The A to Z Of My Lawyer Will Call Your lawyer : D

An occasional series where Astrid & Nick go through their cinema alphabet

Don't Look Now (1973) Directed by Nicolas Roeg.

I used to know her. The little girl in the red mac. Sharon Williams. Very good friends with my very good friend Dave. She used to manage a shoegaze band (who's name I can't remember). I did ask her about Don't Look Now. She didn't recall so much about making the film. In the late 1980's it's fair to say Don't Look Now was regarded as more of a cult film, most notable for one of the great love scenes in cinema. Over the years the reputation has grown until it reached in some views the top (Time Out magazine voted Don't Look Now the best British film). It's hard to argue in some ways. I'll call it a masterpiece. It's possibly the scariest film too. Red is prominent. 

A daughter drowns in a garden. Shortly after the grieving parents move to Venice (for work reasons) things start to fall apart. Father starts seeing red macintosh worn by daughter at the time of her death dashing round the streets of Venice. But he can never find the illusive figure. It's a tragedy. Don't Look Now is atmosphere. Venice has never seemed so cold and damp and mysterious on film. This Venice is a creepy place. Donald Sutherland and Julie Christie are the couple, straining from their grief. Yes, their love scene is naturalistic, it's also one of the only things that ties them together here, so deep is their individual depression. Roeg keeps realism to the fore, which in some ways makes the horror more stark. Sutherland and Christie ooze 1970's cool. Everything is falling apart. I don't know how this related to Daphne Du Maurier's original book. Roeg's film does not follow usual horror genre dynamics. Viewing this feels like a dream or a haze. Compared to Don't Look Now, Kubrick's horror The Shining seems so obvious and comical (maybe that was the point of that fim).

Time has been good to Nicolas Roeg. It's possible to consider all his early films as classics. Look what there is: Performance, Walkabout, Don't Look Now, The Man Who fell To Earth, Bad Timing. Most directors don't come near. I love all these films. Don't Look Now has emotion. It's a horror movie that engages in away that horror movies shouldn't. Every sense will become heightened after you have watched this, because you're not sure what you've just seen. As I'm older and am trying to be a responsible parent myself, the death of the daughter resonates with me like it never did before. You can feel the sense of loss the parents will struggle to live with. Don't Look Now is a horror in many ways. Everything Falls apart.

Astrid: Director
My D has to be for Director as this is a movie blog and I should make some attempt to relate to our theme.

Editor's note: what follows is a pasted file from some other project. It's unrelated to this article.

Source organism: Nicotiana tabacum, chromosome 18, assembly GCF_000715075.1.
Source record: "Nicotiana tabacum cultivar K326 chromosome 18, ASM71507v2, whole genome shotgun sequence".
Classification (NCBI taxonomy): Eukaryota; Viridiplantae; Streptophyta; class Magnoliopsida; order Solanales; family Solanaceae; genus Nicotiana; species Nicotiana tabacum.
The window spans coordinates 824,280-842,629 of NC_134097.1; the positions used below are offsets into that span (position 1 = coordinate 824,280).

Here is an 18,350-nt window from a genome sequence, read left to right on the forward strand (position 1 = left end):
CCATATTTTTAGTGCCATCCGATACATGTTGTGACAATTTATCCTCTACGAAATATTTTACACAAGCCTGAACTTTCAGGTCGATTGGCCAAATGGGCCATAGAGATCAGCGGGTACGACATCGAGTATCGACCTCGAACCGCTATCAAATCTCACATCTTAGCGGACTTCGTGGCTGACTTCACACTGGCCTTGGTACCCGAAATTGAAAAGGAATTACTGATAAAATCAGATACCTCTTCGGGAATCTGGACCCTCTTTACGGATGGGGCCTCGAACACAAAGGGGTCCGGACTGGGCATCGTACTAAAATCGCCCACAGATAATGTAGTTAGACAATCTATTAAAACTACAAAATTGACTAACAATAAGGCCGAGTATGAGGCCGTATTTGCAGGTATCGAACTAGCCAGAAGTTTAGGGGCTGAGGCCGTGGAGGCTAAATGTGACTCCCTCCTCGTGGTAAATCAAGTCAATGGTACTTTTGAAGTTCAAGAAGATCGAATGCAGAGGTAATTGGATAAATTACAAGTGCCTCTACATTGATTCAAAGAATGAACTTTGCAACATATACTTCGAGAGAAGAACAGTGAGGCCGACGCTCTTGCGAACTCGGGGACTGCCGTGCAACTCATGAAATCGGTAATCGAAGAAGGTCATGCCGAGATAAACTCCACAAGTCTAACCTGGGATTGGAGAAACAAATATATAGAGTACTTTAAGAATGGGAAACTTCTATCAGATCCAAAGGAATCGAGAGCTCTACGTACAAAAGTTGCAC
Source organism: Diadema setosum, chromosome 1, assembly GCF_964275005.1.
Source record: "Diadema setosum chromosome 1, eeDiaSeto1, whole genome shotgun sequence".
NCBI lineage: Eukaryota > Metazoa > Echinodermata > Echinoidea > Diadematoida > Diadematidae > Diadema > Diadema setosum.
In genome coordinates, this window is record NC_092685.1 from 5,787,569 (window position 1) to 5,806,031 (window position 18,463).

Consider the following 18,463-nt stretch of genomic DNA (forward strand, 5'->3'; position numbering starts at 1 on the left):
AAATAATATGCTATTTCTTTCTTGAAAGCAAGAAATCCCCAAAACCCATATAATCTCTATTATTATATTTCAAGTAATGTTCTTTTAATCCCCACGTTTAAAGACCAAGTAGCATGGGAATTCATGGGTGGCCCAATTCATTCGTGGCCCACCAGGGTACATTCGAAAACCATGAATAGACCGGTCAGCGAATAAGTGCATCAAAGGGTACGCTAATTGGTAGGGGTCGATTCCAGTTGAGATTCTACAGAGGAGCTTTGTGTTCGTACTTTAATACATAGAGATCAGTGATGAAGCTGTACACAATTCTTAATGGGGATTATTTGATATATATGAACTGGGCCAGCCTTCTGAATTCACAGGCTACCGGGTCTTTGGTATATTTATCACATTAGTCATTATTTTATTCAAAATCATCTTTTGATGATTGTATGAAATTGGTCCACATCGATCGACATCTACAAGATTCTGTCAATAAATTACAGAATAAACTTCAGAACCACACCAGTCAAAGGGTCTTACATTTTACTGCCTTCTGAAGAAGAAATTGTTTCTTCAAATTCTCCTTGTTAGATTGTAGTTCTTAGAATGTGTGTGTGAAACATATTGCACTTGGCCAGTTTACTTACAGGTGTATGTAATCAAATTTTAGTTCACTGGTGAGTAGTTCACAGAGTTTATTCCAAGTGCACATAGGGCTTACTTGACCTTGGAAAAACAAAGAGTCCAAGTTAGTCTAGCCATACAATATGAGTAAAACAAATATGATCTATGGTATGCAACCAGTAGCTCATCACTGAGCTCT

There, now I have, so I can go on about how directing appeals to me for the concept of control and power to oversee everything. I sort of love the character that a director plays in the common imagination of what making movies is
like (I do realize the reality of making films is somewhat different and involves many more people and their creativity, knowledge, organizing skills, relationships and bank accounts). Directors are mini-gods creating and controlling their perfect mini-world. Sometimes they even write the film they then direct, so they can really own every aspect of the story along the way. Sometimes they get fired from their own movie though...(Wizard of Oz had many directors)

Here's an off-the-top-of-my-head list of directors:
Martin Scorsese, Woody Allen, Clint Eastwood, Quentin Tarantino, Sam Peckinpah, Spielberg, Kubrick...Why are they all men? At least most directors still are in this day and age. Then I think of Jane Champion, whose movies I love (and we have probably not reviewed any on this blog). I want to hold onto an image of the long-haired Jane visualizing a film like An Angel At My Table while reading Janet Frame's book and then moving slowly but with steady determination from stage to stage into filming and editing. My belief is that the end result is mostly down to her vision – that's the cult of the director. I'm buying it.

When we all know that films are the result of many people coming together and sharing, why are we still so smitten with the director? Sight & Sound certainly is, I definitely am. Is it easier to personify and then conceptualize? Is it more fun to grant some individuals the laurels of genius? Is it my dream to be able to control a little mini-world for a day? A lot of questions in my D. 

BTW: Have you ever really thought about the fact that the latest Batman film (Dark Knight Rises) cost 250 million dollars to make and the world has a problem with starvation?

PS. I know I'm not supposed to say things like the above (too depressing and large scale), but aren't we being absurd and illogical?


  1. I do recall "Sweetie" and "The Piano" with a certain fond respect. I certainly remember "Don't Look Back" and its very eerie ethos: it was a creation by a wayward god against which the viewer tried to fight to maintain any sense of normality and goodness.
    Br-r-r-r! And the use of a little person I found very scarey. Interesting that your post mentioned two films that used smaller people for an iconic effect: "Don't Look Back" as well as "The Wizard of Oz".

    I think the comparison with "The Shining" was appropriate, and it reminds me that even "genius" will experience a regression back to the norm.
    I often thought that "The Shining" fails in those areas where the director most egregiously usurped the rights of the original artist-writer of the material.

  2. Montag, as usual many thanks for your comment.

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